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May 26, 2020
In years gone, internet downtime would have been considered a first world problem, but now it is costing enterprise organisations millions every time a digital baron period emerges.
With connectivity as the foundation of almost every business nowadays, few can operate without a stable internet connection. From the delivery of mission critical data to the functioning of tills and credit card machines, a digital blackout will cost businesses money.
According to a survey from Open Gear, only 8% of respondents suggested network downtime had cost them nothing. 31% stated outages had cost their business more than $1.2 million while a further 17% said such shutdowns hit revenues by more than $6 million. It should come as little surprise 83% of the respondents said network resilience was their number one concern.
With the coronavirus pandemic further increasing dependence on communications networks, thanks to coerced remote working practices, a stable network becomes ever more important. Another interesting element is the ever-increasing distribution of a network; problems are no-longer contained to the data centre.
Services like Netflix has found a more accommodating home on the network edge, with last mile services and remote locations being used to cache content for users. The idea is to reduce latency and remove choke points on the network, but redundancy cannot always be built into the site and on-site engineers are very rare.
42% of the survey respondents stated the problem in remedying the outage was getting engineers to the site, a challenge which will only be compounded as the network becomes more distributed and the edge becomes more prominent.
There are two key trends which could accelerate the edge which are worth keeping an eye on. Firstly, telcos are partnering up with the major cloud players to ensure more edge services can be offered to enterprise customers. Telecom Italia has an extensive relationship with Google Cloud, for example, while Verizon is firmly in bed with Amazon Web Services (AWS).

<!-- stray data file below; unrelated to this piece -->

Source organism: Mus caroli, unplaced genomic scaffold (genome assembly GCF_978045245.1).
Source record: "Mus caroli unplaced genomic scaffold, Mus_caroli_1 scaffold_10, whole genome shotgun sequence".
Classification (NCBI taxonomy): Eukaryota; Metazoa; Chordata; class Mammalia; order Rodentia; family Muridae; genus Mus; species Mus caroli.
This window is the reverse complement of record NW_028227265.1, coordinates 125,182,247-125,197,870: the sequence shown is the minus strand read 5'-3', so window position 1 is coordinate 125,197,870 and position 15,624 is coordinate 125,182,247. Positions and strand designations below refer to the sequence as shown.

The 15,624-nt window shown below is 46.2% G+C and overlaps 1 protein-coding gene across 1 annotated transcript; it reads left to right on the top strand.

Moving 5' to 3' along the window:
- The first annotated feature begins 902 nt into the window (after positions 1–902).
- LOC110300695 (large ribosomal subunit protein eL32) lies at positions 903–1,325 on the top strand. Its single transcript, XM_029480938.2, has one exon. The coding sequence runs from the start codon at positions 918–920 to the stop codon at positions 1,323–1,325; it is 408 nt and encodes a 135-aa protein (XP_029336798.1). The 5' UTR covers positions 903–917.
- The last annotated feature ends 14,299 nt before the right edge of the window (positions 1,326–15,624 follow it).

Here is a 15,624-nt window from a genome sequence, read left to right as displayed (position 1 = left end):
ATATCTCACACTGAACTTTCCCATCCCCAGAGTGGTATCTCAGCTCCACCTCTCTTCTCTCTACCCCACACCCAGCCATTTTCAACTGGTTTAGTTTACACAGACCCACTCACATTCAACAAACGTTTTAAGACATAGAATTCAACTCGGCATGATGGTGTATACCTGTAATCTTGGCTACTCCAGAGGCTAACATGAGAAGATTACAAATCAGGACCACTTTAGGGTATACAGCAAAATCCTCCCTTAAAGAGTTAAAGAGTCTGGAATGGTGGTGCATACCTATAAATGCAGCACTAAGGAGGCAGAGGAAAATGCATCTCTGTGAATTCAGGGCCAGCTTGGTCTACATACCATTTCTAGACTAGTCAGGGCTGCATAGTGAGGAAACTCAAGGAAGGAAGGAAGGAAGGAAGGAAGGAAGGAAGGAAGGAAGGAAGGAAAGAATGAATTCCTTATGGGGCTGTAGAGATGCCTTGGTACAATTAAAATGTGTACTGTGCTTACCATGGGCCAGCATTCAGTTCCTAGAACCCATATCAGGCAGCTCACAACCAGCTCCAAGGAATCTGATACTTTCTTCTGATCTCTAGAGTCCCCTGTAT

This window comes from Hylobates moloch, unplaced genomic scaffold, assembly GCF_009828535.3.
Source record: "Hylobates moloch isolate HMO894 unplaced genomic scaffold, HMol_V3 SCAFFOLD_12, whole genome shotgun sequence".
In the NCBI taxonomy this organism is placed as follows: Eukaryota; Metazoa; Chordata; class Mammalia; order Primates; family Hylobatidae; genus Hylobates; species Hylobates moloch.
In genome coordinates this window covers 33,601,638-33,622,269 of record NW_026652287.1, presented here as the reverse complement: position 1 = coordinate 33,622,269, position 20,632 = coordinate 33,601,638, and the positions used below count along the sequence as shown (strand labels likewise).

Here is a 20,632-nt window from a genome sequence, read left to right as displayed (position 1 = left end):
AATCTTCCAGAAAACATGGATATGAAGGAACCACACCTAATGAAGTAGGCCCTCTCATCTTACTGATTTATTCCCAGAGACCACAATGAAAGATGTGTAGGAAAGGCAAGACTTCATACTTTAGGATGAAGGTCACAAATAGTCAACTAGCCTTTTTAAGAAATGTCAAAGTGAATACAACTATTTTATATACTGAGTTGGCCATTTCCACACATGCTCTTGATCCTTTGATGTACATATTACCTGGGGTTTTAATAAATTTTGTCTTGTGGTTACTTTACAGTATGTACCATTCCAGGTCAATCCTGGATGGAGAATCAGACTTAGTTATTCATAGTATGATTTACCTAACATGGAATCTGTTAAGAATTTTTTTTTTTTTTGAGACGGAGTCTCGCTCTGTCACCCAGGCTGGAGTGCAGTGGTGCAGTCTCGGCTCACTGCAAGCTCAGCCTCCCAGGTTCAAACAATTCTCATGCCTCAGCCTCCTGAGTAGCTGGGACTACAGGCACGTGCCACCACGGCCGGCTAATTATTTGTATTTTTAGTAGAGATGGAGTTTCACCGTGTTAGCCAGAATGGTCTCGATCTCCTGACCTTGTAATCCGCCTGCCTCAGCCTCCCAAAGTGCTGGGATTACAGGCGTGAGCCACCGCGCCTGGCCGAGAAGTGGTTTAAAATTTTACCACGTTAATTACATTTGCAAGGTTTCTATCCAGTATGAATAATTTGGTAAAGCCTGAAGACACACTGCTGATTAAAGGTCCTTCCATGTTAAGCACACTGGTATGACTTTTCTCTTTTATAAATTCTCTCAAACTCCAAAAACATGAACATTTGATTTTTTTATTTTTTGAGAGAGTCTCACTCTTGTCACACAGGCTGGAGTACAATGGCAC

The second interesting trend is the cloud players gaining competency in the telco segment, perhaps reducing reliance on telco partnerships (relegating the telco to a commoditised partner). The cloud players also have deeper existing relationships with enterprise companies, maybe accelerating the edge trends. Microsoft acquiring Affirmed Networks and Metaswitch Networks are two examples, as is the hiring spree the cloud players have undertaken over the last 18 months.
The edge presents a significant opportunity for the telcos, assuming they are not designated the role of ‘dump pipe’ but it also presents major challenges. Network resiliency is a hurdle for a functional digital society, but it is one which can be addressed with the tools available today, such as artificial intelligence and network automation.
Telecoms.com Daily Poll:
Should privacy rules be re-evaluated in light of a new type of society?
The user should be given more choice to create own privacy rights (41%, 95 Votes)
Yes, the digital economy requires a difference stance on privacy (31%, 72 Votes)
No, technology has changed but privacy principles are the same (28%, 66 Votes)
Total Voters: 233
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